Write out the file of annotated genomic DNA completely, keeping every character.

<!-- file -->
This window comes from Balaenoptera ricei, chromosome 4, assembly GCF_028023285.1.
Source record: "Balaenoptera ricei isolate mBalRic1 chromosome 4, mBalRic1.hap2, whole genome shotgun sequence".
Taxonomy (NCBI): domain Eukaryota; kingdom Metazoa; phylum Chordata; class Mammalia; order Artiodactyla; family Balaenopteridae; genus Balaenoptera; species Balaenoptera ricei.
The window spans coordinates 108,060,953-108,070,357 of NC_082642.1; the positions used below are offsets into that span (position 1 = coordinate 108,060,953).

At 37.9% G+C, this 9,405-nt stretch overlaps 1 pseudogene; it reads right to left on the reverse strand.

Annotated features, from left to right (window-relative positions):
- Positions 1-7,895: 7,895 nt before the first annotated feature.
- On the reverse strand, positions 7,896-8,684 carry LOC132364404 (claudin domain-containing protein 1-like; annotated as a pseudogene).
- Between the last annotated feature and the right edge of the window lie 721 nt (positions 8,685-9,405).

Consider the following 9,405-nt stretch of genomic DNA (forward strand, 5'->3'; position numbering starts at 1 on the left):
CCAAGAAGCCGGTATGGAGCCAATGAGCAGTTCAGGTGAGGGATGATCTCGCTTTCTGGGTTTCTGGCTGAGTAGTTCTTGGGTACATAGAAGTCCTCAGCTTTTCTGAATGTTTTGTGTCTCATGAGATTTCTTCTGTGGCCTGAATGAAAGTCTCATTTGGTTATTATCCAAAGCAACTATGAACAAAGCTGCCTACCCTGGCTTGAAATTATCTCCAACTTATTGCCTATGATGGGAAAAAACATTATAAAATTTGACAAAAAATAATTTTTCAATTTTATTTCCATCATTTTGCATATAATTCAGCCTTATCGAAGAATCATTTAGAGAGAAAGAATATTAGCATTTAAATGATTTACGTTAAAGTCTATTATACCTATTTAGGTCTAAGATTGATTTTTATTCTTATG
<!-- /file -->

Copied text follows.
This window comes from Balaenoptera ricei, chromosome 4, assembly GCF_028023285.1.
Source record: "Balaenoptera ricei isolate mBalRic1 chromosome 4, mBalRic1.hap2, whole genome shotgun sequence".
Taxonomy (NCBI): domain Eukaryota; kingdom Metazoa; phylum Chordata; class Mammalia; order Artiodactyla; family Balaenopteridae; genus Balaenoptera; species Balaenoptera ricei.
The window spans coordinates 108,060,953-108,070,357 of NC_082642.1; the positions used below are offsets into that span (position 1 = coordinate 108,060,953).

At 37.9% G+C, this 9,405-nt stretch overlaps 1 pseudogene; it reads right to left on the reverse strand.

Annotated features, from left to right (window-relative positions):
- Positions 1-7,895: 7,895 nt before the first annotated feature.
- On the reverse strand, positions 7,896-8,684 carry LOC132364404 (claudin domain-containing protein 1-like; annotated as a pseudogene).
- Between the last annotated feature and the right edge of the window lie 721 nt (positions 8,685-9,405).

Consider the following 9,405-nt stretch of genomic DNA (forward strand, 5'->3'; position numbering starts at 1 on the left):
CCAAGAAGCCGGTATGGAGCCAATGAGCAGTTCAGGTGAGGGATGATCTCGCTTTCTGGGTTTCTGGCTGAGTAGTTCTTGGGTACATAGAAGTCCTCAGCTTTTCTGAATGTTTTGTGTCTCATGAGATTTCTTCTGTGGCCTGAATGAAAGTCTCATTTGGTTATTATCCAAAGCAACTATGAACAAAGCTGCCTACCCTGGCTTGAAATTATCTCCAACTTATTGCCTATGATGGGAAAAAACATTATAAAATTTGACAAAAAATAATTTTTCAATTTTATTTCCATCATTTTGCATATAATTCAGCCTTATCGAAGAATCATTTAGAGAGAAAGAATATTAGCATTTAAATGATTTACGTTAAAGTCTATTATACCTATTTAGGTCTAAGATTGATTTTTATTCTTATG